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Suntory eyes U.S. canned cocktail push as young Japanese shun booze

Suntory’s canned cocktail -196 Double Lemon is for sale at a store in Sydney, Australia September 2, 2022. REUTERS/Sam Holmes

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TOKYO, Sept 5 (Reuters) – Japanese drinks giant Suntory Inc this past year debuted a solid, lemony brew in Australia that quickly became the very best seller in the canned cocktail market there.

Now the business is looking to replicate that success in THE UNITED STATES, critical to its aim in becoming the global leader in the fastest growing alcoholic drinks segment.

Expanding overseas can be a matter of survival for Japanese drinks companies facing aging market in the home and a shift from alcohol among younger people.

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“Australia is an extremely important test market for the global strategy,” said Makoto Kitaura, a senior general manager at Suntory.

“If we’ve successful in Australia, then other Western countries just like the U.S., the united kingdom may have a pastime to try a fresh brand. And we are able to see huge growth potential with the U.S. market.”

The business tapped a localisation team to adapt its Japanese best seller Strong Zero for the Australian market: The lemony tang was tweaked, and the alcohol was dialled down from the hefty 9% to a far more drinkable 6%.

In addition, it branded the canned cocktail -196 Double Lemon in Australia, highlighting the extreme cold that Suntory claims it uses to extract flavours from fruit.

“It sold-out almost soon after launching,” said Alana House, the editor of Sydney-based Drink Digest.

The drink, price at about A$4.50 ($3.10) for an 11 oz can, had the benefit of being regarded as a “cult” Japanese product, with a solid flavour profile and higher alcohol by volume (ABV) content, 6% versus 4.5% for an average beer in the united kingdom, she added.

The global canned cocktail market, which Japanese beverage makers created some 40 years back with drinks known locally as “chu-his”, is currently the fastest growing alcoholic drink segment, as pandemic restrictions prompted more folks to imbibe in the home and cut higher calorie drinks like beer.

The marketplace, known in the market as ready-to-drink (RTD), saw double-digit sales growth through the pandemic, and Suntory believes global canned cocktail sales will double again from 2020 levels to a lot more than $60 billion in 2030.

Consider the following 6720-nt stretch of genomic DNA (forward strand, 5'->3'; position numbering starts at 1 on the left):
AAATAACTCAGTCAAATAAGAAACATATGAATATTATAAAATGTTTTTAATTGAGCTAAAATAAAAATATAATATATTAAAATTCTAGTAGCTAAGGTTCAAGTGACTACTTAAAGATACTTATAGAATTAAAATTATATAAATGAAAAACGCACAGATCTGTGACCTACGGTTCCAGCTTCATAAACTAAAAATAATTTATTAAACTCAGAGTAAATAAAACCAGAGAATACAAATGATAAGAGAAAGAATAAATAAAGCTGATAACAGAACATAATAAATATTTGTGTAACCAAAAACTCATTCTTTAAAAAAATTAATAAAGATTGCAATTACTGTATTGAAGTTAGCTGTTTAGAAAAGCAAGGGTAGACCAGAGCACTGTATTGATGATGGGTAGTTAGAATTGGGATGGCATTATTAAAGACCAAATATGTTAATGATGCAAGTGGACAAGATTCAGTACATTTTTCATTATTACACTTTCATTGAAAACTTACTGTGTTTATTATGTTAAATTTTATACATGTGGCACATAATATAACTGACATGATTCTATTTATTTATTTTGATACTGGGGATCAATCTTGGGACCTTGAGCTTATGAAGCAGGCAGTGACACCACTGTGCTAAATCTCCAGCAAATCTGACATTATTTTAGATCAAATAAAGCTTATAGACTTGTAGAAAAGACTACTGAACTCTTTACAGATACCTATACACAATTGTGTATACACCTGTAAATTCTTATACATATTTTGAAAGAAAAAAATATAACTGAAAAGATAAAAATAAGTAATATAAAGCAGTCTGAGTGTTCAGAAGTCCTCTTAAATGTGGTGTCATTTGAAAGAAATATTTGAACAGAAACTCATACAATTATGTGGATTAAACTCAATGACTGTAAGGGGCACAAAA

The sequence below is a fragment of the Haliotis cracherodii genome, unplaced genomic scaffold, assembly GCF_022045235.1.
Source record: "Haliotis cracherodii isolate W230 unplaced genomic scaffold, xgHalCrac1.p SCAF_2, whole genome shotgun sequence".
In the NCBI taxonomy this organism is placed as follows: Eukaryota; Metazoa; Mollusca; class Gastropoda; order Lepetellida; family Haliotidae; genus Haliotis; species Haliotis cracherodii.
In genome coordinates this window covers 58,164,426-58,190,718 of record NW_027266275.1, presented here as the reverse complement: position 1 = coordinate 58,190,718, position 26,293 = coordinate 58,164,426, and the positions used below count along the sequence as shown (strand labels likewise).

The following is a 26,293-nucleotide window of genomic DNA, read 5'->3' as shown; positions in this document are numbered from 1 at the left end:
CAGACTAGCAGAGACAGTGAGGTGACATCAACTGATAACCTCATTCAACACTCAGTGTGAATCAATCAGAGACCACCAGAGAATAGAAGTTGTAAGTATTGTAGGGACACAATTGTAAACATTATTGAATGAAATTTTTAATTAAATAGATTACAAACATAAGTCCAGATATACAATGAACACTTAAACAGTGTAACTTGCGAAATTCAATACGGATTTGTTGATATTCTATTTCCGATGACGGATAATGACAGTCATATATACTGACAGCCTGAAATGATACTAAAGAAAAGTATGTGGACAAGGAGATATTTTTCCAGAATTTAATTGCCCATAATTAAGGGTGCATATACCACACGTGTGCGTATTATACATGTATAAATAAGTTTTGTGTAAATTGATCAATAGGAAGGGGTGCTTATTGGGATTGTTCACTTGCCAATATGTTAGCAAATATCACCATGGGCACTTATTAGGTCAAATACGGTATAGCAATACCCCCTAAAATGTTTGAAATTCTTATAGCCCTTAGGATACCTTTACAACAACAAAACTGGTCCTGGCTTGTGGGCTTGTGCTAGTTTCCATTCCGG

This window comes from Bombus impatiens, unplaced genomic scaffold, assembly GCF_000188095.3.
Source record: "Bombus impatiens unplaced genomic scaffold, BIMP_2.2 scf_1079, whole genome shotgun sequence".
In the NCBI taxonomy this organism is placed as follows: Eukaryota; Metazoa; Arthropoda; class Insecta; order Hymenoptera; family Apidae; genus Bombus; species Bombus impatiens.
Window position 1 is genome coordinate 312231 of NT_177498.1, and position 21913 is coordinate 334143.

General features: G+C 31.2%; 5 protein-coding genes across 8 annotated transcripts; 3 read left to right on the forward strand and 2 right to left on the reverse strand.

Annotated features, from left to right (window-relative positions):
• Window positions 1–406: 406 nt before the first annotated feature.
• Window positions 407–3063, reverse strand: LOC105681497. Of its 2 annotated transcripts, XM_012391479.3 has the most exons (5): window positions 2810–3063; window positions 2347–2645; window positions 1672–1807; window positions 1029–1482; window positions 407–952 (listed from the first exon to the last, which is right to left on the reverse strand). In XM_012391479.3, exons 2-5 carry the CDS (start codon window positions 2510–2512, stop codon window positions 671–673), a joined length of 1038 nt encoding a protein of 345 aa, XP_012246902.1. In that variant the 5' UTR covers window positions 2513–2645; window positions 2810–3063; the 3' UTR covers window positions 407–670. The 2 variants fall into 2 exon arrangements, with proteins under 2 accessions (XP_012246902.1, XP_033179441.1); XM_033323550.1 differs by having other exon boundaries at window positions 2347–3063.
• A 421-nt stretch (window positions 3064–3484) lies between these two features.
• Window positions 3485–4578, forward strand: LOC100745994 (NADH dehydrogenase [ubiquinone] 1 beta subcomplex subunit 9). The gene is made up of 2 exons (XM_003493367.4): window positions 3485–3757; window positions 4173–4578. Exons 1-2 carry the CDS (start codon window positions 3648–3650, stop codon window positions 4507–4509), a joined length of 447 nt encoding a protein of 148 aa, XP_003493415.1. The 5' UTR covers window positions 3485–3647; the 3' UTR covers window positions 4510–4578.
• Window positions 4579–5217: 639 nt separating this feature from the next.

TOUGH U.S. MARKET

Another & most important hurdle in Suntory’s worldwide ambition is tackling the massive U.S. market. The business already includes a foothold after its 2014 takeover of Beam Inc, maker of Jim Beam whiskey. The business stood up a worldwide canned cocktail division in March and its own American-based team found Tokyo in June to collaborate on strategy.

Hard seltzers dominate the U.S. sector, with top brands White Claw and Truly drawing about $10.8 billion in sales in the five years through 2021, general market trends provider, Euromonitor International said.

Suntory has made small inroads in to the U.S. market via its Sauza cocktail collaboration with Boston Beer Co., making Truly.

The business didn’t say which canned cocktails from of its expansive catalogue it hopes to create to U.S. shores. But Double Lemon would start at a disadvantage to entrenched competitor Mike’s Hard Lemonade, which costs about $2.50 for a 12 oz can. Mike’s became a runway hit following its debut 20 years back, with marketing that some critics said appealed to young underage drinkers.

But logistics and taxes remain the larger challenges. Suntory’s historic strength is in spirits and U.S. distribution networks for spirits are narrower than those for beer along with other malt-based drinks.

Meanwhile, canned cocktails that use hard liquor like vodka or gin are taxed at about 45 cents a can, weighed against about 8 cents for the seltzers that use malt liquor. Double Lemon, for instance, uses shochu, a normal Japanese liquor distilled usually from sweet potatoes.

Also complicating the strategy, the canned cocktail market is highly fragmented and finely tailored to local tastes, with differences in alcohol bases, flavours, and drinking habits.

Yogurt-based drinks are popular in China, for instance, while cider-like versions sell South Africa. The U.S. market has had to light, berry-flavoured brews.

“What realy works in a single market might not always work in another,” said Brandy Rand, an analyst at IWSR Drinks Market Analysis. “It is a much harder category to translate to across borders. It isn’t like selling a Chardonnay or perhaps a vodka, categories which are known internationally.”

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Reporting by Rocky Swift; Editing by Sam Holmes

Our Standards: The Thomson Reuters Trust Principles.

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